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Acupuncture Today
May, 2000, Vol. 01, Issue 05
 
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Acupressure "Significantly Influences" the Cardiovascular System

Therapy Creates Changes in Heart Rate, Blood Flow and Arterial Pressure

Although not as well-known as acupuncture, acupressure is rapidly gaining acceptance as a safe, non-invasive form of care.

The technique itself is very similar to acupuncture. Instead of inserting needles, acupressure involves using the fingers, thumbs, palms, heels of the hand and elbows to apply pressure and stimulate specific points along the meridians (or energy channels) of the body.

Like acupuncture, recent studies have shown acupressure to be effective for a variety of conditions, from easing postoperative pain and morning sickness to vomiting and improving the quality of one's sleep. Unfortunately, the mechanism responsible for acupressure's success in relieving pain remains like acupuncture - largely unknown.

To see what effect acupressure may have on the cardiovascular system, a pair of researchers from the Faculty of Health Sciences in Linkoping, Sweden conducted a study of 24 healthy male volunteers between the ages of 20 and 36. Their results, which appear in a recent issue of Complementary Therapies in Medicine, showed marked changes in arterial pressure, heart rate and the amount of blood flow to the skin in those receiving acupressure, leading the researchers to conclude that non-invasive stimulation techniques may be "low-risk and cost-effective" forms of care.

The subjects were divided into three groups of eight. One group received active stimulation consisting of pressure on acupoints; the second received active stimulation via stroking along the meridians; and the third received a control stimulation. Stimulation was performed by way of a 15-centimeter long dental instrument with a two-millimeter ball-point at each end.

In the pressure group, 24 classical acupoints (KI 7; KI 3, PC 9; PC 7; LR 8; LR 3; LU 9; SP2; SP 3; HT 9; HT 7; and LU7, bilaterally) were stimulated in order using firm pressure and a gliding movement across the acupoint. In the stroking group, the acupoints of 13 meridians were stimulated by stroking with the tool along the meridians in the direction of the flow (according to traditional Chinese medicine). The stimulation in the control group was achieved with very light pressure along 24 non-acupoints within an inch of the acupoints in the pressure group.

A variety of measurements were taken while the subjects were stimulated, including heart rate, systolic arterial pressure, diastolic arterial pressure, mean arterial pressure and skin blood flow. Data on skin blood flow, arterial pressure and heart rate were recorded once every minute, from 20 minutes before stimulation to 30 minutes after. All measurements were taken by a researcher who was blinded to the type of treatment the subjects received.

Results of the treatment showed dramatic cardiovascular changes in the pressure group. Heart rate, for instance, decreased an average of seven beats per minute in the group receiving acupressure, compared to five beats for the stroking group and just one beat per minute in the control group. Similar changes in arterial pressure and skin blood flow were seen in the pressure group, but not in the stroking or control groups.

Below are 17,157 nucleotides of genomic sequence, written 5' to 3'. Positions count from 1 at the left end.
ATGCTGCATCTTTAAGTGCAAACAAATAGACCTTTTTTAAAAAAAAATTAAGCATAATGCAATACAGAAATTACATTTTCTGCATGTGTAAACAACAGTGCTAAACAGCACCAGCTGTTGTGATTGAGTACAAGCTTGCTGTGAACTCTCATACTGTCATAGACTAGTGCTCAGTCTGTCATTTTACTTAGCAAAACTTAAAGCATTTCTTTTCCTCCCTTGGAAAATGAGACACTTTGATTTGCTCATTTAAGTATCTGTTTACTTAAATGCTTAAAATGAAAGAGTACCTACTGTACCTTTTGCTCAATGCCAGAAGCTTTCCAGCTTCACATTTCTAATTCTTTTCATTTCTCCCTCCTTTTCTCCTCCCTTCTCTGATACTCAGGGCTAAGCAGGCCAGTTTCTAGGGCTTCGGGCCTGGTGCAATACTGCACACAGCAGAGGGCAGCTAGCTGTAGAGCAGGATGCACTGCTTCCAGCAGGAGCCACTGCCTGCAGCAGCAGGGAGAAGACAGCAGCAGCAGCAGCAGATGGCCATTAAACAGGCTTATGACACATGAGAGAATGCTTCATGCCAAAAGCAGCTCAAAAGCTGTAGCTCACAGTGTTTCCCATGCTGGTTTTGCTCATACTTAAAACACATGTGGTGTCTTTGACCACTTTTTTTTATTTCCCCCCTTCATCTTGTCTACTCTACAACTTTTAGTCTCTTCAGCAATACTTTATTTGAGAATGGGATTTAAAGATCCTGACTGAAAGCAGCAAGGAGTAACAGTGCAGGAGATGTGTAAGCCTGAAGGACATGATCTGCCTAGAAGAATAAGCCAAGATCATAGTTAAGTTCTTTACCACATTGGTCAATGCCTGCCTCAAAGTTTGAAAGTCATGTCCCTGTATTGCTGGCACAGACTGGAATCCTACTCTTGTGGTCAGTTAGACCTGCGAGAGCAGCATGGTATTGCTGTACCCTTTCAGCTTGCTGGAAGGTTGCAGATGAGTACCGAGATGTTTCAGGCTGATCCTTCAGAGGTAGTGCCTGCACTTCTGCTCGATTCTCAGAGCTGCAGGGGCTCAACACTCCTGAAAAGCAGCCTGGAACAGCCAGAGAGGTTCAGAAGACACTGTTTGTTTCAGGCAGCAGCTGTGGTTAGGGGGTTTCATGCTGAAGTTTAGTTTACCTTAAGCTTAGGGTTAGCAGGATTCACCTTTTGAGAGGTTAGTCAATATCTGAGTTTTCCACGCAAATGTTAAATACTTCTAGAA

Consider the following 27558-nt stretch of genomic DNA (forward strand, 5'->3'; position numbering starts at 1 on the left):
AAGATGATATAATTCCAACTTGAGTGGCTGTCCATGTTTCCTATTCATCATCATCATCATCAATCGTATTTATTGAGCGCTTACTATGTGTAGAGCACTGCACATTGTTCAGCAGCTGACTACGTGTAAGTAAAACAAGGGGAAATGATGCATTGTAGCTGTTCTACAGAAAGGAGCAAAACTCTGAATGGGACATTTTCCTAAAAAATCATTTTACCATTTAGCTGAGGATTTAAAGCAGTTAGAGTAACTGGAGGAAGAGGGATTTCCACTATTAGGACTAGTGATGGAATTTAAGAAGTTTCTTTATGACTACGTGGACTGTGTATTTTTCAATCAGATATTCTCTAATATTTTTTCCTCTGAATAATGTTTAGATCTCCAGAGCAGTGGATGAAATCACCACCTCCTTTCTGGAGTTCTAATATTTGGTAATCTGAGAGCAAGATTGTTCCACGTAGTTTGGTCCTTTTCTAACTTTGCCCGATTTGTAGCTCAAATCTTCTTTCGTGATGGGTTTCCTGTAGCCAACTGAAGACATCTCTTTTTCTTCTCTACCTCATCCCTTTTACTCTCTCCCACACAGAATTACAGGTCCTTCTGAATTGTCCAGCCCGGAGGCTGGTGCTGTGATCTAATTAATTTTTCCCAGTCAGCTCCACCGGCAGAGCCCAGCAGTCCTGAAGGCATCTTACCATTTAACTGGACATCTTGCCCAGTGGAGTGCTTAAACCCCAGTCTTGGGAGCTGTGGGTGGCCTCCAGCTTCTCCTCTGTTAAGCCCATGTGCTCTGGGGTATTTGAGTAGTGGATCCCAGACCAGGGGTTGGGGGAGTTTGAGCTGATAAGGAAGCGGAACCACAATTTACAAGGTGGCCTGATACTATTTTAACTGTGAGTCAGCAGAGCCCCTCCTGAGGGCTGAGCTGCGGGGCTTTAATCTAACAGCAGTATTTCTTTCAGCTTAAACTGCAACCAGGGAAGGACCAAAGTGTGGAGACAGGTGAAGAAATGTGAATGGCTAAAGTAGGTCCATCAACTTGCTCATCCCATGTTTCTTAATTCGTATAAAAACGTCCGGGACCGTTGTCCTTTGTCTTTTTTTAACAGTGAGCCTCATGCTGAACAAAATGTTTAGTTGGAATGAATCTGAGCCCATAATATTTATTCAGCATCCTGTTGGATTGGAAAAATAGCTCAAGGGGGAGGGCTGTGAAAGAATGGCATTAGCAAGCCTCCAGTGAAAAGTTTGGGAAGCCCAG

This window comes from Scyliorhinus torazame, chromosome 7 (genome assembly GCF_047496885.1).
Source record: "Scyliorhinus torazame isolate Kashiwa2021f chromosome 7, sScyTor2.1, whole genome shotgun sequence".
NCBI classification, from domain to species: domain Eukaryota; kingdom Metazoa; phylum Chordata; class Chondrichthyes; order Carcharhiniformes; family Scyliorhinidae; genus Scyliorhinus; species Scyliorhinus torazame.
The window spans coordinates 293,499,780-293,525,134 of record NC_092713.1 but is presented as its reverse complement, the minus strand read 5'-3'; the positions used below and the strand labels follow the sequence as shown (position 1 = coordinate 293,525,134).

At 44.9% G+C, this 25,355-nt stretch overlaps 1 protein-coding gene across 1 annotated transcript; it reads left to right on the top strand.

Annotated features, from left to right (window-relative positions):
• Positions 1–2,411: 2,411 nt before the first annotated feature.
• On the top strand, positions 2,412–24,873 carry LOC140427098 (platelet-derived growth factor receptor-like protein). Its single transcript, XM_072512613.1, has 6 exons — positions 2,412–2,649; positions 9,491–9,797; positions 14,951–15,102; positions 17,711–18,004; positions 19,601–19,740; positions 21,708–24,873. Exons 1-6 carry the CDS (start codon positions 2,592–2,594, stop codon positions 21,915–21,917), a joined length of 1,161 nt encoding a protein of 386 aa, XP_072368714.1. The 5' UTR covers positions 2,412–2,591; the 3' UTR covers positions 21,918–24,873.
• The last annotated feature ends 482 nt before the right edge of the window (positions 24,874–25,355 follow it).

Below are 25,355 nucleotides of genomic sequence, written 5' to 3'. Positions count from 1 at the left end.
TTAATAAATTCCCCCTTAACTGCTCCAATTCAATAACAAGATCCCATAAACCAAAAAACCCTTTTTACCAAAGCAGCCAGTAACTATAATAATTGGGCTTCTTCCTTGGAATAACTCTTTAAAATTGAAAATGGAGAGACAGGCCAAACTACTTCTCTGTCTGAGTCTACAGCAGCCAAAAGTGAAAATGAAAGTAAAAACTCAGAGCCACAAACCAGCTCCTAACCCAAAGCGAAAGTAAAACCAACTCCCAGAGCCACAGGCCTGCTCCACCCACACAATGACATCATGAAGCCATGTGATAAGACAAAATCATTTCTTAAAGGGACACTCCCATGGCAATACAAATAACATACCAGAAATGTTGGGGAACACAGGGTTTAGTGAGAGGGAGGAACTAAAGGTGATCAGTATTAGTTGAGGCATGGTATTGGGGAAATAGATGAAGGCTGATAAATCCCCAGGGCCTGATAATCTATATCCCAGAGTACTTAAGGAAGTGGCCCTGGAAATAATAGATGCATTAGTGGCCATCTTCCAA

Table I: Averaged readings of pressure, stroking and control groups before and after stimulus. Differences between averages have been calculated to represent changes according to the type of stimulation received.

Variable Stimulus 1-20 min. before stimulus 1-30 min. after stimulus Change
Systolic arterial pressure, mm Hg pressure
stroking
control
130
127
120
124
127
123
-6.0
0.0
+2.4
Diastolic arterial pressure, mm Hg pressure
stroking
control
75
72
71
68
73
71
-6.8
+0.6
+0.3
Mean arterial pressure, mm Hg pressure
stroking
control
93
91
87
87
91
89
-6.1
0.0
+1.1
Heart rate, beats/min. pressure
stroking
control
65
63
69
58
58
68
-6.9
-4.9
-1.3
Skin blood flow, arb. units pressure
stroking
control
29
24
31
25
29
31
-4.0
+5.1
-1.0

Based on their observations, the researchers concluded that applying pressure to acupoints "can significantly influence the cardiovascular system." Non-invasive stimulation techniques such as acupuncture, they believe, "could be a low-risk and cost-effective treatment," particularly in areas where acupuncture needles are difficult to obtain or where diseases such as HIV and hepatitis which can be spread by using unsterilized needles are rampant. They also called for increased research concerning the effects of pressure on acupoints, especially any effects acupressure may have on the autonomic nervous system.

References

  1. Felhendler D, Lisander B. Pressure on acupoints decreases postoperative pain. Clin J Pain 1996;12:326-329.
  2. De Aloysio D, Penacchioni P. Morning sickness control in early pregnancy by Neiguan point acupressure. Obstet Gynecol 1992;80:852-854.
  3. Chen ML, Lin LC, Wu SC, Lin JG. The effectiveness of acupressure in improving the quality of sleep of institutionalized residents. J Gerontol A Biol Sci Med Sci Aug 1999;54(8):M389-94.
  4. Felhendler D, Lisander B. Effects of non-invasive stimulation of acupoints on the cardiovascular system. Complementary Therapies in Medicine 1999;7:231-234.

 

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